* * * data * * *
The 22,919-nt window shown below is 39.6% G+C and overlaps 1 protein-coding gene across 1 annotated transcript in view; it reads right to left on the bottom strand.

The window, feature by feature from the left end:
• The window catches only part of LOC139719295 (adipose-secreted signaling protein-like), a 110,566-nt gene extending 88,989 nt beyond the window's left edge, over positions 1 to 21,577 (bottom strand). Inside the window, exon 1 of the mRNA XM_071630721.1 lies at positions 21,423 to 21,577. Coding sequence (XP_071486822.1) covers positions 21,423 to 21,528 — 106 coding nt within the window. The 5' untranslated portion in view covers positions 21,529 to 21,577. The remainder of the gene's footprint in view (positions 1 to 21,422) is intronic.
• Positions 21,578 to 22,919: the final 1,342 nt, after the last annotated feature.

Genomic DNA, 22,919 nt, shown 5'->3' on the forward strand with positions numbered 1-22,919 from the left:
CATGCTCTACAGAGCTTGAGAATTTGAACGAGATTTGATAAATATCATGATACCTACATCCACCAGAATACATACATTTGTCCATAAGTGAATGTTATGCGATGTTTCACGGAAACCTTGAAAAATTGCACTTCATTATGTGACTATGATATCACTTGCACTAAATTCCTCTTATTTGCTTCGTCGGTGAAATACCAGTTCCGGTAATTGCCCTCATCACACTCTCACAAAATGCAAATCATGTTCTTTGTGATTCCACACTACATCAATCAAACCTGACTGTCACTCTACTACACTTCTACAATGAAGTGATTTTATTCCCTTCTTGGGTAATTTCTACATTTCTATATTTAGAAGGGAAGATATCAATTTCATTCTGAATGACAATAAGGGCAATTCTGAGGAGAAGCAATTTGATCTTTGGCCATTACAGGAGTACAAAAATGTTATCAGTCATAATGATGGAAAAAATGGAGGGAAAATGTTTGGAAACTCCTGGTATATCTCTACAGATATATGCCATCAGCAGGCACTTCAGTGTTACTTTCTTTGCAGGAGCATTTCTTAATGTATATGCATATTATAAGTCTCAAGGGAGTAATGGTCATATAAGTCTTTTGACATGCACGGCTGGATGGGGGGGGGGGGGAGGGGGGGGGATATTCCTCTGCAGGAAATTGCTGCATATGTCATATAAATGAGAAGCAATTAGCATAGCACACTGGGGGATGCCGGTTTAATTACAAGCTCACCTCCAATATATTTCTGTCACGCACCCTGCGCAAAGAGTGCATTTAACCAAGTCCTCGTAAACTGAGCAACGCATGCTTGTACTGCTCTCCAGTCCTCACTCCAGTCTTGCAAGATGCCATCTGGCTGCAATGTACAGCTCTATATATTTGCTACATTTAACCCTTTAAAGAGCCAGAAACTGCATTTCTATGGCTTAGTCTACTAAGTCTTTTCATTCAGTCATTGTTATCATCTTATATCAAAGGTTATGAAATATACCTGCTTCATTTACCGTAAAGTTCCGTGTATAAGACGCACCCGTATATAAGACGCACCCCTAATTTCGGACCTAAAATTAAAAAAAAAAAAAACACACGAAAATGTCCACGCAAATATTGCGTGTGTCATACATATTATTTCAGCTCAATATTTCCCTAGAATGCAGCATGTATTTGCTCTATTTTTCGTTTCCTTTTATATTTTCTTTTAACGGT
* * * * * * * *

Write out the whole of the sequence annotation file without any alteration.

The 22,919-nt window shown below is 39.6% G+C and overlaps 1 protein-coding gene across 1 annotated transcript in view; it reads right to left on the bottom strand.

The window, feature by feature from the left end:
• The window catches only part of LOC139719295 (adipose-secreted signaling protein-like), a 110,566-nt gene extending 88,989 nt beyond the window's left edge, over positions 1 to 21,577 (bottom strand). Inside the window, exon 1 of the mRNA XM_071630721.1 lies at positions 21,423 to 21,577. Coding sequence (XP_071486822.1) covers positions 21,423 to 21,528 — 106 coding nt within the window. The 5' untranslated portion in view covers positions 21,529 to 21,577. The remainder of the gene's footprint in view (positions 1 to 21,422) is intronic.
• Positions 21,578 to 22,919: the final 1,342 nt, after the last annotated feature.

Genomic DNA, 22,919 nt, shown 5'->3' on the forward strand with positions numbered 1-22,919 from the left:
CATGCTCTACAGAGCTTGAGAATTTGAACGAGATTTGATAAATATCATGATACCTACATCCACCAGAATACATACATTTGTCCATAAGTGAATGTTATGCGATGTTTCACGGAAACCTTGAAAAATTGCACTTCATTATGTGACTATGATATCACTTGCACTAAATTCCTCTTATTTGCTTCGTCGGTGAAATACCAGTTCCGGTAATTGCCCTCATCACACTCTCACAAAATGCAAATCATGTTCTTTGTGATTCCACACTACATCAATCAAACCTGACTGTCACTCTACTACACTTCTACAATGAAGTGATTTTATTCCCTTCTTGGGTAATTTCTACATTTCTATATTTAGAAGGGAAGATATCAATTTCATTCTGAATGACAATAAGGGCAATTCTGAGGAGAAGCAATTTGATCTTTGGCCATTACAGGAGTACAAAAATGTTATCAGTCATAATGATGGAAAAAATGGAGGGAAAATGTTTGGAAACTCCTGGTATATCTCTACAGATATATGCCATCAGCAGGCACTTCAGTGTTACTTTCTTTGCAGGAGCATTTCTTAATGTATATGCATATTATAAGTCTCAAGGGAGTAATGGTCATATAAGTCTTTTGACATGCACGGCTGGATGGGGGGGGGGGGGAGGGGGGGGGATATTCCTCTGCAGGAAATTGCTGCATATGTCATATAAATGAGAAGCAATTAGCATAGCACACTGGGGGATGCCGGTTTAATTACAAGCTCACCTCCAATATATTTCTGTCACGCACCCTGCGCAAAGAGTGCATTTAACCAAGTCCTCGTAAACTGAGCAACGCATGCTTGTACTGCTCTCCAGTCCTCACTCCAGTCTTGCAAGATGCCATCTGGCTGCAATGTACAGCTCTATATATTTGCTACATTTAACCCTTTAAAGAGCCAGAAACTGCATTTCTATGGCTTAGTCTACTAAGTCTTTTCATTCAGTCATTGTTATCATCTTATATCAAAGGTTATGAAATATACCTGCTTCATTTACCGTAAAGTTCCGTGTATAAGACGCACCCGTATATAAGACGCACCCCTAATTTCGGACCTAAAATTAAAAAAAAAAAAAACACACGAAAATGTCCACGCAAATATTGCGTGTGTCATACATATTATTTCAGCTCAATATTTCCCTAGAATGCAGCATGTATTTGCTCTATTTTTCGTTTCCTTTTATATTTTCTTTTAACGGT